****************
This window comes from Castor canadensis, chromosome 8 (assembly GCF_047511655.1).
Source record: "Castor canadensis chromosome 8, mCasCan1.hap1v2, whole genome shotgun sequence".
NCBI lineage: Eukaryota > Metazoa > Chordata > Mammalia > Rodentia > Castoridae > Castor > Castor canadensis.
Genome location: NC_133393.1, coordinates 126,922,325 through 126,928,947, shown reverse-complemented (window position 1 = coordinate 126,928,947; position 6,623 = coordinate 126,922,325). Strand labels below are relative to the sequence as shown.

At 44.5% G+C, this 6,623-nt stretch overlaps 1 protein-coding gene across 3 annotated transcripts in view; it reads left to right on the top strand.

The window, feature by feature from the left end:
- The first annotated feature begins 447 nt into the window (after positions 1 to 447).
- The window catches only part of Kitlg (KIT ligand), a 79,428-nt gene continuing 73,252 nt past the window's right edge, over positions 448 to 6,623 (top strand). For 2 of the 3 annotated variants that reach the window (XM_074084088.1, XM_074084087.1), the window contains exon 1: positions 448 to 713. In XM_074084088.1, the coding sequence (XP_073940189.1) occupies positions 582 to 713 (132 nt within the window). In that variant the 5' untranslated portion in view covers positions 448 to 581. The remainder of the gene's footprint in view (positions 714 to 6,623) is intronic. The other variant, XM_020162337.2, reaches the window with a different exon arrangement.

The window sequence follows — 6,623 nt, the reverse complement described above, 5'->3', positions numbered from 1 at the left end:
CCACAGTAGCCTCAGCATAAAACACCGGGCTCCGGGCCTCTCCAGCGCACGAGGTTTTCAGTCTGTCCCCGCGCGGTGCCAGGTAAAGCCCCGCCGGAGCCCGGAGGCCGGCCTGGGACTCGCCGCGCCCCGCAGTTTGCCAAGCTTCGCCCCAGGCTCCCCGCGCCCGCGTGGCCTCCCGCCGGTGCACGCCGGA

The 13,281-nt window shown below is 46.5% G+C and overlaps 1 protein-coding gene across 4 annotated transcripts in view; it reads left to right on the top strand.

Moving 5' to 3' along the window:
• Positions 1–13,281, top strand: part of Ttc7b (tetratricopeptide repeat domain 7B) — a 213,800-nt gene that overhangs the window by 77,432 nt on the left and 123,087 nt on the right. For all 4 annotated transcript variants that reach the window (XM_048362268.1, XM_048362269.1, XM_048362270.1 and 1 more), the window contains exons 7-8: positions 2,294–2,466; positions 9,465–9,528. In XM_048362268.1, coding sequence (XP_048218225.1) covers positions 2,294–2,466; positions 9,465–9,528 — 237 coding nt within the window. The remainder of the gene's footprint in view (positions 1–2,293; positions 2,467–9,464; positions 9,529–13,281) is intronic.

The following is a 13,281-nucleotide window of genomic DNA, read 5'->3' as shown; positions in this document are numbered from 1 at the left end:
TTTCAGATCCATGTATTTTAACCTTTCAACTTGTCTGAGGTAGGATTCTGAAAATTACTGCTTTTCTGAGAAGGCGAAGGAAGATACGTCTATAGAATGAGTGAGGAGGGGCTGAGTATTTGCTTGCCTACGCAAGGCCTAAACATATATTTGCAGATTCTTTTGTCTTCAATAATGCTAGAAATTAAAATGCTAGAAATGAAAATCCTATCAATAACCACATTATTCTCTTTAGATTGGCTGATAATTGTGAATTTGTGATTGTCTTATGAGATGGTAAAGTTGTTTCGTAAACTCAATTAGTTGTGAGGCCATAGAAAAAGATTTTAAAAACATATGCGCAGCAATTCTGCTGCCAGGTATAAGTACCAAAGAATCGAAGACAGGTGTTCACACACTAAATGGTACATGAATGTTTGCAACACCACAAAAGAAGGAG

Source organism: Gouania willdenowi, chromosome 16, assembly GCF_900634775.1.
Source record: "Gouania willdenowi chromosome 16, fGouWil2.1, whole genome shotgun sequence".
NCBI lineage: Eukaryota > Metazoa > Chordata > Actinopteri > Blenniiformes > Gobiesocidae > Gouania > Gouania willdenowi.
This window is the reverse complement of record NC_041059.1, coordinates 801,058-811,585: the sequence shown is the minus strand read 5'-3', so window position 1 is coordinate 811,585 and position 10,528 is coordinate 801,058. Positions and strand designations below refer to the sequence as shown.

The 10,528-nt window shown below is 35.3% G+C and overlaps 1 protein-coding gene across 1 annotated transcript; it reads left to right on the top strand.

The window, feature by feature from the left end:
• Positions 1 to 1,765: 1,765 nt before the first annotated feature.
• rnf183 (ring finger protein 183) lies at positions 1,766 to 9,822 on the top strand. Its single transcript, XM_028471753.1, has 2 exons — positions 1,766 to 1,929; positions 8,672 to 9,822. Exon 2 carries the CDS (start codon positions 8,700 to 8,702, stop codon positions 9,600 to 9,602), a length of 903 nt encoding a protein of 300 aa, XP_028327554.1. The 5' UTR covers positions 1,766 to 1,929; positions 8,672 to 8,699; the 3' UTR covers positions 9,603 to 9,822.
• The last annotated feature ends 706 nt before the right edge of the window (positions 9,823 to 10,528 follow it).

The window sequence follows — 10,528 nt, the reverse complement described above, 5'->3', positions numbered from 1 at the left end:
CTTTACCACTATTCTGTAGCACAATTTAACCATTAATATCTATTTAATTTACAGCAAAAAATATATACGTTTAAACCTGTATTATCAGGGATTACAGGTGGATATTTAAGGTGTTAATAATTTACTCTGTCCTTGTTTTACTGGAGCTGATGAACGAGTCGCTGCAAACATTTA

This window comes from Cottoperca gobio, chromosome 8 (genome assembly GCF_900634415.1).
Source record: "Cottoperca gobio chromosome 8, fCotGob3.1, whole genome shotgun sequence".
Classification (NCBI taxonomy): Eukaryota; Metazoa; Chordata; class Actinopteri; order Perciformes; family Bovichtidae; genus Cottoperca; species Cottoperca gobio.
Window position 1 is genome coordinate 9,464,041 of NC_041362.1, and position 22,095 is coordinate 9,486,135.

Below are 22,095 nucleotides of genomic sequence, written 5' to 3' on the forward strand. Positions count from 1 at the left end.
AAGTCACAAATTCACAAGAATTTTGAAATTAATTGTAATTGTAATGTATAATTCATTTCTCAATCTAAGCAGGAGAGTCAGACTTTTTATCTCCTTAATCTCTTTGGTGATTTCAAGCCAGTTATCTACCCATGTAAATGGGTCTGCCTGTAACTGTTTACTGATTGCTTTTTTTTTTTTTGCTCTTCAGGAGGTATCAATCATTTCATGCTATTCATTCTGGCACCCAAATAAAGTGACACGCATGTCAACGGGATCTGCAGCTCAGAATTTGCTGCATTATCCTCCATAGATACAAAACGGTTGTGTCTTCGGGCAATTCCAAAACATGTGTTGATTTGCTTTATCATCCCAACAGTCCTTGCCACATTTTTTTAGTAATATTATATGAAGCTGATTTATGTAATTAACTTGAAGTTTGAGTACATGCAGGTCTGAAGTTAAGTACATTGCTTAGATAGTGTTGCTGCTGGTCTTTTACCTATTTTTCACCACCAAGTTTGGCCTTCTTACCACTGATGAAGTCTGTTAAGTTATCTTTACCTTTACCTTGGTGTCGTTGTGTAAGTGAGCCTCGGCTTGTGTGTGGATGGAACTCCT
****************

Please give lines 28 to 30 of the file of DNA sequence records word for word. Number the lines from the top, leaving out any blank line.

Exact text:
Source record: "Cottoperca gobio chromosome 8, fCotGob3.1, whole genome shotgun sequence".
Classification (NCBI taxonomy): Eukaryota; Metazoa; Chordata; class Actinopteri; order Perciformes; family Bovichtidae; genus Cottoperca; species Cottoperca gobio.
Window position 1 is genome coordinate 9,464,041 of NC_041362.1, and position 22,095 is coordinate 9,486,135.